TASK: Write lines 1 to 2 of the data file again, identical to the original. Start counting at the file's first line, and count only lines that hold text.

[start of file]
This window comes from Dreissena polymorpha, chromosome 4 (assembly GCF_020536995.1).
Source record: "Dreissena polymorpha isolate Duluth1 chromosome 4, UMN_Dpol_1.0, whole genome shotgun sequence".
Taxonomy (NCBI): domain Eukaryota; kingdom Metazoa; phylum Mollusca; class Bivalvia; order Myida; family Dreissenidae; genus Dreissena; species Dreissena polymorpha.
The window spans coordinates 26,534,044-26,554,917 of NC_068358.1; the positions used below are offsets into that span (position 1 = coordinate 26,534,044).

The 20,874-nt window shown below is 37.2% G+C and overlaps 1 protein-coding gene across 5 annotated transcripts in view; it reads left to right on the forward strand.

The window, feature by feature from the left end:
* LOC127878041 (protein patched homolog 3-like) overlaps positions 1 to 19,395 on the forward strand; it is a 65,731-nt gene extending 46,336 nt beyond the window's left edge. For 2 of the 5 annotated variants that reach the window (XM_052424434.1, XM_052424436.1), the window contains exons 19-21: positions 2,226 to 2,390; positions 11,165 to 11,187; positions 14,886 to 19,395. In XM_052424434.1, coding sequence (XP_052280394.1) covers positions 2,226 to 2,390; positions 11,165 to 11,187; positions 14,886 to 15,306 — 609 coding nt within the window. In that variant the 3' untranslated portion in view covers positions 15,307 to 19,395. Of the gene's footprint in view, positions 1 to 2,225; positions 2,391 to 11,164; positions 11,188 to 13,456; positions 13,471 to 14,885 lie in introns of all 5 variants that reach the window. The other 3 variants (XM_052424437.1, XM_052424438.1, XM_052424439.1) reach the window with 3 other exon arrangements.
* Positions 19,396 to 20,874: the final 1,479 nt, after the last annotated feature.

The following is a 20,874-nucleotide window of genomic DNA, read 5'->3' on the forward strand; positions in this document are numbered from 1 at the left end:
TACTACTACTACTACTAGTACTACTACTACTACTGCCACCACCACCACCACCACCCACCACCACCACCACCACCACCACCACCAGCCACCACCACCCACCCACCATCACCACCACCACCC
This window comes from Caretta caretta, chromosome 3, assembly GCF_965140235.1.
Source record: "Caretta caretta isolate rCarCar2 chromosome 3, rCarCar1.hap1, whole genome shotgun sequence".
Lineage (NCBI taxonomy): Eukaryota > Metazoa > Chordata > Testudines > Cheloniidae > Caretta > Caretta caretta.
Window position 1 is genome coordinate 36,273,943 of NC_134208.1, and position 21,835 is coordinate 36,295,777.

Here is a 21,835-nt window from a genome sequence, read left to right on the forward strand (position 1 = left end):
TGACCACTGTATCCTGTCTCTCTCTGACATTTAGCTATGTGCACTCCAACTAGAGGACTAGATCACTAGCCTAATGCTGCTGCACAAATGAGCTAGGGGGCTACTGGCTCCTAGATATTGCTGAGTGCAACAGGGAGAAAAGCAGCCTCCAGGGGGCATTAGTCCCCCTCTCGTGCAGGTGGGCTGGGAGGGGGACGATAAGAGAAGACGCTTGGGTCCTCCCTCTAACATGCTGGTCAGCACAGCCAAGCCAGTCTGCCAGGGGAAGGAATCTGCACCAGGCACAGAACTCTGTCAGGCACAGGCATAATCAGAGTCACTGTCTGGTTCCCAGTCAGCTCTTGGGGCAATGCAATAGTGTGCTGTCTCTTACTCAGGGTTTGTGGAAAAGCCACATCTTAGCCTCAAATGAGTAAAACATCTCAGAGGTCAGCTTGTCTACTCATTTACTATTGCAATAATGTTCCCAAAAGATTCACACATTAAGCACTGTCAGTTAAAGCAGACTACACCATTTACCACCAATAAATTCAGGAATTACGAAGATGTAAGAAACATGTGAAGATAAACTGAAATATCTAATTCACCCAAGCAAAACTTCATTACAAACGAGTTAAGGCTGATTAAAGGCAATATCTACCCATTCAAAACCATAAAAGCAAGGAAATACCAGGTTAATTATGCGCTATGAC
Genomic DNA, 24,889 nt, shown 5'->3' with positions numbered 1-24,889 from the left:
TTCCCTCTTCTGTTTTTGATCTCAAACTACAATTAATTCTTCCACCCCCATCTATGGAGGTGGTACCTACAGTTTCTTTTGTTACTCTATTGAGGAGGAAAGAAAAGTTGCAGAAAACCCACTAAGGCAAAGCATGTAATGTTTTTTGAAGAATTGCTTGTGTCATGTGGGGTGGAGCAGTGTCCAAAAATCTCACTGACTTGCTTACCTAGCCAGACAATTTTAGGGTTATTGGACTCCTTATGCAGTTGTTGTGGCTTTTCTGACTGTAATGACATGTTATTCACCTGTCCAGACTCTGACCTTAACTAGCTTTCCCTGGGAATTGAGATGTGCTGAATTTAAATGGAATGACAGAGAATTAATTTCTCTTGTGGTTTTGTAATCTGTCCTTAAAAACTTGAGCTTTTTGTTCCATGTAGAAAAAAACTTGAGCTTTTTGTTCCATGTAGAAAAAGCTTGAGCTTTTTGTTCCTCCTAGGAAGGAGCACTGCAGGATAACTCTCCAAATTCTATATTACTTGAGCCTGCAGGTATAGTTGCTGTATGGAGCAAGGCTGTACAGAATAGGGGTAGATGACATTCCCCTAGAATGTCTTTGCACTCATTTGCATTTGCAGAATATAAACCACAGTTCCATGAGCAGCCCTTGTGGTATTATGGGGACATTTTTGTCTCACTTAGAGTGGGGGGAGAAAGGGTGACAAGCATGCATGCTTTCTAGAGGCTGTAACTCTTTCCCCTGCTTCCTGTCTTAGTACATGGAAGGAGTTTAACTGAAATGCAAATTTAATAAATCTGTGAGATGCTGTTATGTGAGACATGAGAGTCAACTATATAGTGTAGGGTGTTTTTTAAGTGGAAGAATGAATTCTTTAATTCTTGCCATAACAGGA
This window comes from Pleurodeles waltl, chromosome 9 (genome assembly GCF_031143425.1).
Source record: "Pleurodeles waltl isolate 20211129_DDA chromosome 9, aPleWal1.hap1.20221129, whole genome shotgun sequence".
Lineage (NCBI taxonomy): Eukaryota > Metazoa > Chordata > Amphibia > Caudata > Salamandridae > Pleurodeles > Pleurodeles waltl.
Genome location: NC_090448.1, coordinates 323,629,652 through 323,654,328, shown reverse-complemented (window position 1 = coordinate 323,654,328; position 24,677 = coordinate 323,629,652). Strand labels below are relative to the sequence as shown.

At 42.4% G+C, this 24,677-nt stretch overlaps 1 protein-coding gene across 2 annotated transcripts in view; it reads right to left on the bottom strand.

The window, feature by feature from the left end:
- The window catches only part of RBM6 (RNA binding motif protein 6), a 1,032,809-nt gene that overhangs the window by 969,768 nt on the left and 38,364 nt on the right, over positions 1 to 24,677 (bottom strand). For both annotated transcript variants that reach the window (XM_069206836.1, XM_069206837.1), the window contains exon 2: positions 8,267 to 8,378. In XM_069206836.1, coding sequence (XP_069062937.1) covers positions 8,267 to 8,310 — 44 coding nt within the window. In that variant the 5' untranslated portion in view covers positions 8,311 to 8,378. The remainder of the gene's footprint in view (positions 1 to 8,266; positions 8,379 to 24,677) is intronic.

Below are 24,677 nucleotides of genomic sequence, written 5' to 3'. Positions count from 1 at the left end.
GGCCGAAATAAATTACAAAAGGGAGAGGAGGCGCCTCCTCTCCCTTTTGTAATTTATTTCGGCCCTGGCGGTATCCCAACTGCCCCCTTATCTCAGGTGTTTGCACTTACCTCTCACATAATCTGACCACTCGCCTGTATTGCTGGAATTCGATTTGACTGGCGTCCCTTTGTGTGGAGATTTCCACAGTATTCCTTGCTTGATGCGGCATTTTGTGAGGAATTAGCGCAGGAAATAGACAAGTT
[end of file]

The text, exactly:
This window comes from Dreissena polymorpha, chromosome 4 (assembly GCF_020536995.1).
Source record: "Dreissena polymorpha isolate Duluth1 chromosome 4, UMN_Dpol_1.0, whole genome shotgun sequence".